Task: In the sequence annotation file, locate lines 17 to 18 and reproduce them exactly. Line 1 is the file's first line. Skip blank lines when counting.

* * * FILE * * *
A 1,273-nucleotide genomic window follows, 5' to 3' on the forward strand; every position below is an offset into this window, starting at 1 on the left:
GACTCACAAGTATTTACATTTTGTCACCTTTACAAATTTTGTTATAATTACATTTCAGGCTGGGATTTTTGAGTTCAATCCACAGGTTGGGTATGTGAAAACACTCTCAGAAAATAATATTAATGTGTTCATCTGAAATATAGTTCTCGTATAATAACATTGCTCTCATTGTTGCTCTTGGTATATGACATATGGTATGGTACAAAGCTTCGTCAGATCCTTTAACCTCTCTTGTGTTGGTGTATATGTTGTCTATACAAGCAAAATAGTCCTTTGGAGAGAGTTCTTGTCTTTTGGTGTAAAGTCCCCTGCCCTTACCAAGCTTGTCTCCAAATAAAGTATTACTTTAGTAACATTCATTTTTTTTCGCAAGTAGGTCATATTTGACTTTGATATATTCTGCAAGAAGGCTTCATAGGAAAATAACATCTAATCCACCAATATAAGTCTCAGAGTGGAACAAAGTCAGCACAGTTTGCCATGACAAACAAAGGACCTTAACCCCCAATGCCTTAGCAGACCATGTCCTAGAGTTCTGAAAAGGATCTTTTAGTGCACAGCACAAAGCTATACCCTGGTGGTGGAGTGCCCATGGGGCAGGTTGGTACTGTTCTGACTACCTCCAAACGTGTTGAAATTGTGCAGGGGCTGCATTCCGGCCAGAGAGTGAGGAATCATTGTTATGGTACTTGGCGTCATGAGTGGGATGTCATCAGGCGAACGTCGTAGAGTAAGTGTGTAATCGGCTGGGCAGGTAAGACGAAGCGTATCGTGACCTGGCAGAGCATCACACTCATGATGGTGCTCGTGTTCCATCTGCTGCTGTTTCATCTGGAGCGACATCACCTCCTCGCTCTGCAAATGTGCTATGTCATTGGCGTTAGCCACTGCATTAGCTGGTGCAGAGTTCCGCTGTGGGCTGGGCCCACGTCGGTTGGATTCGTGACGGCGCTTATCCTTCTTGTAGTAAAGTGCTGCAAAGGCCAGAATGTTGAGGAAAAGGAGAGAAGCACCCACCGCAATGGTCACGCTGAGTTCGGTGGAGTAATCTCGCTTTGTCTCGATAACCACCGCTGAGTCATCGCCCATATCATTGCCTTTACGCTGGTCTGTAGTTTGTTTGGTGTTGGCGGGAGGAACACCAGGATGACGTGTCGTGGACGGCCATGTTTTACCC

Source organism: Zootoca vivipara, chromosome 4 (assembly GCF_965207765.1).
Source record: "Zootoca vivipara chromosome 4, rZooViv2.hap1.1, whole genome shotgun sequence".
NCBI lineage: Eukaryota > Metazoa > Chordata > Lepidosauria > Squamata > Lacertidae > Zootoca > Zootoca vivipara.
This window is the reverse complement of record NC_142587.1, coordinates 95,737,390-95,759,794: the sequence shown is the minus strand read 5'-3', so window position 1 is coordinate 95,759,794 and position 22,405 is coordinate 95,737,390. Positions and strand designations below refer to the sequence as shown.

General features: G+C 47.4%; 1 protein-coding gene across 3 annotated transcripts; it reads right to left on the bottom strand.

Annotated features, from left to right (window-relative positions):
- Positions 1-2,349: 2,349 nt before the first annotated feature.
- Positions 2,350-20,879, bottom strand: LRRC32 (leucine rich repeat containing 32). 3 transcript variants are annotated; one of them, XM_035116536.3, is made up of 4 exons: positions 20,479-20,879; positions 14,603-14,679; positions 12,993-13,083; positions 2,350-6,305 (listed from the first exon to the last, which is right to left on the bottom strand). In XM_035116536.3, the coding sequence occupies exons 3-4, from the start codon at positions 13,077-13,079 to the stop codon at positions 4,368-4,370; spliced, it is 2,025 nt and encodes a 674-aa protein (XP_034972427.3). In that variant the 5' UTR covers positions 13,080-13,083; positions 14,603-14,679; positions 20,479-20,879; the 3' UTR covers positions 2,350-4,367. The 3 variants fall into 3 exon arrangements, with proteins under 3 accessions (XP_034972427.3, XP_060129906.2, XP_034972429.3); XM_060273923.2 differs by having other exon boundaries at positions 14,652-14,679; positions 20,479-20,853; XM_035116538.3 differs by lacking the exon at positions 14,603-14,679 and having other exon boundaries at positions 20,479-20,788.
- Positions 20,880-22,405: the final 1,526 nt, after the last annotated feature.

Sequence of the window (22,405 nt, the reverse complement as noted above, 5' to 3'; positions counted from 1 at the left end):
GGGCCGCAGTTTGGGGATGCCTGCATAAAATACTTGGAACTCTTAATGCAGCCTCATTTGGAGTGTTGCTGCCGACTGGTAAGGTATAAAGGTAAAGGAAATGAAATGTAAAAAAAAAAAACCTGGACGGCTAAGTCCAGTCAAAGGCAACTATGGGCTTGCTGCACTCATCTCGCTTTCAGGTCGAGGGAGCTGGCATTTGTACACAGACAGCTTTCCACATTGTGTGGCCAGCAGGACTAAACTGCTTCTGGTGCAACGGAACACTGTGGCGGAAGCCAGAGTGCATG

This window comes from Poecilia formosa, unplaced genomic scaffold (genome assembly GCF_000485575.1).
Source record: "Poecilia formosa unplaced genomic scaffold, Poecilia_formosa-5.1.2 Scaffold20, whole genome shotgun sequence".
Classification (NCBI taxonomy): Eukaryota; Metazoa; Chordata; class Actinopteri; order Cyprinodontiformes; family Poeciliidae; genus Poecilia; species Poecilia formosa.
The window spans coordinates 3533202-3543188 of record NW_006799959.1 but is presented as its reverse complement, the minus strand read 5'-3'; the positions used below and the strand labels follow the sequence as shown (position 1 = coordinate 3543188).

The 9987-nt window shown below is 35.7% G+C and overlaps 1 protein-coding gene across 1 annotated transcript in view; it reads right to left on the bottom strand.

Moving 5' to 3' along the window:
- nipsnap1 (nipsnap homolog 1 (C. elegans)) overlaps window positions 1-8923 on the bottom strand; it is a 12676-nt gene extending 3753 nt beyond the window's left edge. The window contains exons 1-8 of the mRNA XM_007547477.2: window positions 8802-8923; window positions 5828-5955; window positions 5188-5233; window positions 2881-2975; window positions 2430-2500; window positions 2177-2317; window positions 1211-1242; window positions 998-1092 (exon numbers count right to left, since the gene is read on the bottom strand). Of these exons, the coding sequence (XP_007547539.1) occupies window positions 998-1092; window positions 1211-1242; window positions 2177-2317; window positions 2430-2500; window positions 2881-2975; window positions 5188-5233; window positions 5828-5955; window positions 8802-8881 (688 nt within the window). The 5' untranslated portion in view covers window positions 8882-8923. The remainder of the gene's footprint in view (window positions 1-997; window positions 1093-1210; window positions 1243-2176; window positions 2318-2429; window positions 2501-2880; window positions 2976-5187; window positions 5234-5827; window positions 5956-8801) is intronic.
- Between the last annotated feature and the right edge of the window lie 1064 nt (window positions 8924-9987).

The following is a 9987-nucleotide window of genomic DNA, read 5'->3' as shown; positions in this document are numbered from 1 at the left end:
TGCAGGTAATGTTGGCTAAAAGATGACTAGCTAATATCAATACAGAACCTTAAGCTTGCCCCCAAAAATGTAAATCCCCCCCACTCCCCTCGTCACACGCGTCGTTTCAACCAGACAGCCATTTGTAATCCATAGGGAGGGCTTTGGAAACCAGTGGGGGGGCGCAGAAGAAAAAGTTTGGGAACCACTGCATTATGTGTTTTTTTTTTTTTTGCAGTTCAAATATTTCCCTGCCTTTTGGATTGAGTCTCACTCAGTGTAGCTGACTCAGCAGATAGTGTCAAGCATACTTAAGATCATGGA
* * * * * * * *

The window spans coordinates 3533202-3543188 of record NW_006799959.1 but is presented as its reverse complement, the minus strand read 5'-3'; the positions used below and the strand labels follow the sequence as shown (position 1 = coordinate 3543188).

The 9987-nt window shown below is 35.7% G+C and overlaps 1 protein-coding gene across 1 annotated transcript in view; it reads right to left on the bottom strand.